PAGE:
In order to provide a fluid-tight seal in the annulus between a casing and tubing of a wellbore, a deformable rubber cylindrical packer element is usually employed which is relaxed when the packer is open but which, when the packer is to be closed, is forced axially outwardly, completely closing off the annulus. When the entire wellbore is to be closed off, a centrally positioned plugging member is employed instead of the open tubing. Pressure to force the packer element outwardly is usually provided by engagement of the suspending tubing section with a slideable downwardly tapered cylindrical sleeve which may be forced between the tubing or cylindrical plug and the packer element as the tapered sleeve moves downwardly.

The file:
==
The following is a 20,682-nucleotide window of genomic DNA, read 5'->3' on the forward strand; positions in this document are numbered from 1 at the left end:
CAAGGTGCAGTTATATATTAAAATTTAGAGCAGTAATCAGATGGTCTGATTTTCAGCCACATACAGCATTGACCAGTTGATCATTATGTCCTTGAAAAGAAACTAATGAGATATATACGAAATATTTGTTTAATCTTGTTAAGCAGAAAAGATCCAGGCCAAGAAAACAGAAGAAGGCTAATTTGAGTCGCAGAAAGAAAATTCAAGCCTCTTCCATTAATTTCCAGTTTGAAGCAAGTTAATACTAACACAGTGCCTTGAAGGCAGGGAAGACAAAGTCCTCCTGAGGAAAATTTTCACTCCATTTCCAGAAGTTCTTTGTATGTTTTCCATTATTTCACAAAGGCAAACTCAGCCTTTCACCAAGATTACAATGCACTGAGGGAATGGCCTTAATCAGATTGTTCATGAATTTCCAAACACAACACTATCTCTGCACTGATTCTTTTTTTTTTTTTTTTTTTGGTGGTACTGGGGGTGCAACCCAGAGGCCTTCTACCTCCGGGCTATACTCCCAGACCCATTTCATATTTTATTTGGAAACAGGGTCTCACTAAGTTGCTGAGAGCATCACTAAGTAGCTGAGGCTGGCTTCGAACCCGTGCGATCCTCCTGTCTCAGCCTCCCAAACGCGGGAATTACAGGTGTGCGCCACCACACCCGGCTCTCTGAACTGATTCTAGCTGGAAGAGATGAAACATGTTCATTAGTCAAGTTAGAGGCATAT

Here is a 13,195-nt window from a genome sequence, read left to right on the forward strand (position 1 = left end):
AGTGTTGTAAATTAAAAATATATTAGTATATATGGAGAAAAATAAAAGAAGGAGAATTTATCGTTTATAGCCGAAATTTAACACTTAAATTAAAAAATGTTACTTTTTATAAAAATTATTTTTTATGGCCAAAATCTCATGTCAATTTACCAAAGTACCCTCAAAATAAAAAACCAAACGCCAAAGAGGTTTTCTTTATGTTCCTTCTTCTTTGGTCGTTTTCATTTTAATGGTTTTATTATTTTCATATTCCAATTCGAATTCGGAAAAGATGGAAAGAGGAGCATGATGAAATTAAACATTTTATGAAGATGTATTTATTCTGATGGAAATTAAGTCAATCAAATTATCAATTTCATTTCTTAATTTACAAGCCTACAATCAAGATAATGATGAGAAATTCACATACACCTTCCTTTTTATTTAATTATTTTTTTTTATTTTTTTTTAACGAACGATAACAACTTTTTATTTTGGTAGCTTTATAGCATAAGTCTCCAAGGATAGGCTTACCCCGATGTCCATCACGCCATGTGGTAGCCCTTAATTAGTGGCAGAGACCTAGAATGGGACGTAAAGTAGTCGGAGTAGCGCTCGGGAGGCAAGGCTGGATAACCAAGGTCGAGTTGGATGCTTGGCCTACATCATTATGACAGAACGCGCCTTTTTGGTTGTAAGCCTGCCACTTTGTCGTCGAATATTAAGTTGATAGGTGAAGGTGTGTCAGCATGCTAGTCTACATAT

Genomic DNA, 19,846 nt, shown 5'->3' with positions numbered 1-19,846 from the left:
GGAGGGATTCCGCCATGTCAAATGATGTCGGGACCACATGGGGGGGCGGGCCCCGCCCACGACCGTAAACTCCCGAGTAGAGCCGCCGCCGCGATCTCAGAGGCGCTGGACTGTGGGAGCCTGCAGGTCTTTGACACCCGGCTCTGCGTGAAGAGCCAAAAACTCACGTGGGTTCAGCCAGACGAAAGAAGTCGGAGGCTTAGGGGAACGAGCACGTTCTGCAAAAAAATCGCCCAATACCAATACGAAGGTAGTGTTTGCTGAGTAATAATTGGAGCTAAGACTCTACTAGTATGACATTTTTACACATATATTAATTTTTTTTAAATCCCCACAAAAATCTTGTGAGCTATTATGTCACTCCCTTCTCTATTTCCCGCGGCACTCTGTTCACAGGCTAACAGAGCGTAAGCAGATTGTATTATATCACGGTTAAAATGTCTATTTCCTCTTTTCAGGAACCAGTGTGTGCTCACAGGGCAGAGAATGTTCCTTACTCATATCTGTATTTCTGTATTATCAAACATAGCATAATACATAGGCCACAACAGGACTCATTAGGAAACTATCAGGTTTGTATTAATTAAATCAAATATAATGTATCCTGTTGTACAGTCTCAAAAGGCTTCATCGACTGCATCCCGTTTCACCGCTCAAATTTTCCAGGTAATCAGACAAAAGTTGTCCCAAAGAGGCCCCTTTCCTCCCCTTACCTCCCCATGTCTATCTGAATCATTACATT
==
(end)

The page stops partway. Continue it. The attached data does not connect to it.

When the tapered sleeve is moved downward, as by the release of the weight of tubing above, or by turning the tubing, or by lifting on the tubing, dependent upon SASbfiM Patented Apr. 1, 1969 the particular structure of the packer, or by operation through an electrically conductive wire line supporting the packer, the rubber cylindrical packer element is forced or caused to move outward, closing off the annulus.

A difficulty accompanying the use of a conventional packer has been the failure of the rubber packer element to resist high pressure differential (as that of a fracturing fluid subjected to high pressure between a pair of packers or below a single packer). This failure has been largely due to the tendency of the rubber material employed in packer elements to creep or move (often referred to as flow) in the direction of the lesser pressure.